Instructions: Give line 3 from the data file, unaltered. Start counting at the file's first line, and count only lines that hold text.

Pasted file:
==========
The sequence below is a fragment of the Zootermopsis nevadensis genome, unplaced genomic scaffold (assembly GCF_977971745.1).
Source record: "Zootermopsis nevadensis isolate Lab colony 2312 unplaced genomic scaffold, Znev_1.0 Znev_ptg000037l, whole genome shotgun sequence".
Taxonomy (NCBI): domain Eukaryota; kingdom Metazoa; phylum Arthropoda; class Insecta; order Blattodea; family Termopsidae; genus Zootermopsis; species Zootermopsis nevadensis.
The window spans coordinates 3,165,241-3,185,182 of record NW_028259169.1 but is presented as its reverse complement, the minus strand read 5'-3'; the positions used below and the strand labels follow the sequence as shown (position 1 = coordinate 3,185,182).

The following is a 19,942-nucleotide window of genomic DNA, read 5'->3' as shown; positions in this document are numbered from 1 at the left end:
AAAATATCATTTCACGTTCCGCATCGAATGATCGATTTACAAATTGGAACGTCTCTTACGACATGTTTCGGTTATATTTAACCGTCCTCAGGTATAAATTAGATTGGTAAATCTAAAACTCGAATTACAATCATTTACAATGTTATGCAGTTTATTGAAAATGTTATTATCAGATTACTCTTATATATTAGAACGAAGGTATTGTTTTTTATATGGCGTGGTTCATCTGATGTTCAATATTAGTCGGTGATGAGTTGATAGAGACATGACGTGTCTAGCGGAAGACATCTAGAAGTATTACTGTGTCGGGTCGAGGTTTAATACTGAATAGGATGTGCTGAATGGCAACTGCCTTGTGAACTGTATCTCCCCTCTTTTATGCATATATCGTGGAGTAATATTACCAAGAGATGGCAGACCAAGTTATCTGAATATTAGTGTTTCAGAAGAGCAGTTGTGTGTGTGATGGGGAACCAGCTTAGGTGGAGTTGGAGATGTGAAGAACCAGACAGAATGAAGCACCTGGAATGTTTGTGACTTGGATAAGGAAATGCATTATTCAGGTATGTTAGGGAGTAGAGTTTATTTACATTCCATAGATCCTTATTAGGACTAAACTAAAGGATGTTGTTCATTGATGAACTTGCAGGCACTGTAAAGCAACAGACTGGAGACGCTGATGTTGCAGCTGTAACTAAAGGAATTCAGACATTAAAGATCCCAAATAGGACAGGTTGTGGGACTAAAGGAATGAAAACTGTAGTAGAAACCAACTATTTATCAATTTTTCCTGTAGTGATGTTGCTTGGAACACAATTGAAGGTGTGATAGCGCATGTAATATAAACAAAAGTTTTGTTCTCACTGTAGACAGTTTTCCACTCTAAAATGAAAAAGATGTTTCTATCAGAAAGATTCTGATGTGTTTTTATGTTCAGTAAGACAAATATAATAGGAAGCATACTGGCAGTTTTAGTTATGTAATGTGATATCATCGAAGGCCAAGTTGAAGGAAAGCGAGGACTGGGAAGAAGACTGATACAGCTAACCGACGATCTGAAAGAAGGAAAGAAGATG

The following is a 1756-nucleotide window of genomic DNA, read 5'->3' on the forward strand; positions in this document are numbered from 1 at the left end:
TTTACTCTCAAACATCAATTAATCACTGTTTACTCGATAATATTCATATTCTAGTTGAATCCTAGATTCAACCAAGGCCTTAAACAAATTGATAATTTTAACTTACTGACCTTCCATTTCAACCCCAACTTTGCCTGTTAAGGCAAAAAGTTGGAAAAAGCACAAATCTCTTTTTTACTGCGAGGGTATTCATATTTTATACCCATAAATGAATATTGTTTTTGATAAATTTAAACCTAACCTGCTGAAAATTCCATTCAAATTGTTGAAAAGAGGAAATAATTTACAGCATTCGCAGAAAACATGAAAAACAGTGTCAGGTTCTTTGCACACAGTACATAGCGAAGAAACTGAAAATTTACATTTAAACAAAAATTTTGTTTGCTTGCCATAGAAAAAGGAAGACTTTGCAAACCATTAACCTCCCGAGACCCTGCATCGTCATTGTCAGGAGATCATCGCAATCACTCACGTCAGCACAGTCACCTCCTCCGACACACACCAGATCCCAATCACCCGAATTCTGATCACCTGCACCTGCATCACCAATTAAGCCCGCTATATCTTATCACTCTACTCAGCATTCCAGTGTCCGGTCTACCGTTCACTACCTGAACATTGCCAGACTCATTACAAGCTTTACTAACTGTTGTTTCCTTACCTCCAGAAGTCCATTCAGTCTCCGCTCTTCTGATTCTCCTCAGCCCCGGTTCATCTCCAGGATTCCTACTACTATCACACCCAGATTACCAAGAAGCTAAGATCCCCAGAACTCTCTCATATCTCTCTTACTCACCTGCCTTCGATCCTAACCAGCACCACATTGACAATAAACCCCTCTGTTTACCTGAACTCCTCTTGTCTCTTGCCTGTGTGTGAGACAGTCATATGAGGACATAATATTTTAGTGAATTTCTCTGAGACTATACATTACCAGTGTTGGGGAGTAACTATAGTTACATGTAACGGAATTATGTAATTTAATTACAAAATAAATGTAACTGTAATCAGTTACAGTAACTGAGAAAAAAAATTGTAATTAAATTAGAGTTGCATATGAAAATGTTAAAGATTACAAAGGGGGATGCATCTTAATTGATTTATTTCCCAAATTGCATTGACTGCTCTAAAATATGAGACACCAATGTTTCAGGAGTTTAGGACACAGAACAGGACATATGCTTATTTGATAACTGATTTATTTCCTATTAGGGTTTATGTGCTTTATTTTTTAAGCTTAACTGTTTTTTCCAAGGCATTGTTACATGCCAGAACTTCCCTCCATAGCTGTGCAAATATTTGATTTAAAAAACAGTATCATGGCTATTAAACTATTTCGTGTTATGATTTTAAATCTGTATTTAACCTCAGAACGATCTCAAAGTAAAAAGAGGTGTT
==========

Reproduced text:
Taxonomy (NCBI): domain Eukaryota; kingdom Metazoa; phylum Arthropoda; class Insecta; order Blattodea; family Termopsidae; genus Zootermopsis; species Zootermopsis nevadensis.